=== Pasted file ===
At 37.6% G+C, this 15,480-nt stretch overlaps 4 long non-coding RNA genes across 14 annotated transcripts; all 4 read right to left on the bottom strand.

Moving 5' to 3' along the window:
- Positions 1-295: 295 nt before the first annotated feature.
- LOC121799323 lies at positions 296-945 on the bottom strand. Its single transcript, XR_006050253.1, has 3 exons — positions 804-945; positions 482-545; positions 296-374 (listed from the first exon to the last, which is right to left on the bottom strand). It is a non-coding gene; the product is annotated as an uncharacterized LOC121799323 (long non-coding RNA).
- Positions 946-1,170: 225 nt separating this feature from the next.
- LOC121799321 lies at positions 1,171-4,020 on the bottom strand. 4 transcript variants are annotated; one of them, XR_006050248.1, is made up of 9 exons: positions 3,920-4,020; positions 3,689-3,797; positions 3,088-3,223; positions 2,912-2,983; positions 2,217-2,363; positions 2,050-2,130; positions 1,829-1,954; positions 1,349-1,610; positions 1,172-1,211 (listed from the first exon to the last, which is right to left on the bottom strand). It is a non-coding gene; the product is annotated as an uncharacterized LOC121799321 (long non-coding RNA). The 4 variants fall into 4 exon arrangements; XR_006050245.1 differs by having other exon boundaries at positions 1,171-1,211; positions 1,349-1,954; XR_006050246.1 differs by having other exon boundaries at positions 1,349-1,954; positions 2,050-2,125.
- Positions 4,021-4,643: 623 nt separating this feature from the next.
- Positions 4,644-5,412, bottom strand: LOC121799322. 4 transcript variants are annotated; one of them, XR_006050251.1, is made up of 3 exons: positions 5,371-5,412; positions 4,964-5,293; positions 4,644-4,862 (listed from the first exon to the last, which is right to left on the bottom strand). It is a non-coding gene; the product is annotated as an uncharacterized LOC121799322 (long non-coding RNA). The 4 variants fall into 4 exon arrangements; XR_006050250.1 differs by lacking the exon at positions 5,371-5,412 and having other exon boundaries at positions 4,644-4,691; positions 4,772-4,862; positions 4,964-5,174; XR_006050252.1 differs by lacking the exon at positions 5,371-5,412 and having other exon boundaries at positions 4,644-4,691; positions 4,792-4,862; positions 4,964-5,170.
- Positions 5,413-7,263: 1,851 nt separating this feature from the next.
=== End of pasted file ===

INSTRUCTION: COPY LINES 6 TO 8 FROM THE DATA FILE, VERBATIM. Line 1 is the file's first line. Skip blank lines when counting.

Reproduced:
- LOC121799321 lies at positions 1,171-4,020 on the bottom strand. 4 transcript variants are annotated; one of them, XR_006050248.1, is made up of 9 exons: positions 3,920-4,020; positions 3,689-3,797; positions 3,088-3,223; positions 2,912-2,983; positions 2,217-2,363; positions 2,050-2,130; positions 1,829-1,954; positions 1,349-1,610; positions 1,172-1,211 (listed from the first exon to the last, which is right to left on the bottom strand). It is a non-coding gene; the product is annotated as an uncharacterized LOC121799321 (long non-coding RNA). The 4 variants fall into 4 exon arrangements; XR_006050245.1 differs by having other exon boundaries at positions 1,171-1,211; positions 1,349-1,954; XR_006050246.1 differs by having other exon boundaries at positions 1,349-1,954; positions 2,050-2,125.
- Positions 4,021-4,643: 623 nt separating this feature from the next.
- Positions 4,644-5,412, bottom strand: LOC121799322. 4 transcript variants are annotated; one of them, XR_006050251.1, is made up of 3 exons: positions 5,371-5,412; positions 4,964-5,293; positions 4,644-4,862 (listed from the first exon to the last, which is right to left on the bottom strand). It is a non-coding gene; the product is annotated as an uncharacterized LOC121799322 (long non-coding RNA). The 4 variants fall into 4 exon arrangements; XR_006050250.1 differs by lacking the exon at positions 5,371-5,412 and having other exon boundaries at positions 4,644-4,691; positions 4,772-4,862; positions 4,964-5,174; XR_006050252.1 differs by lacking the exon at positions 5,371-5,412 and having other exon boundaries at positions 4,644-4,691; positions 4,792-4,862; positions 4,964-5,170.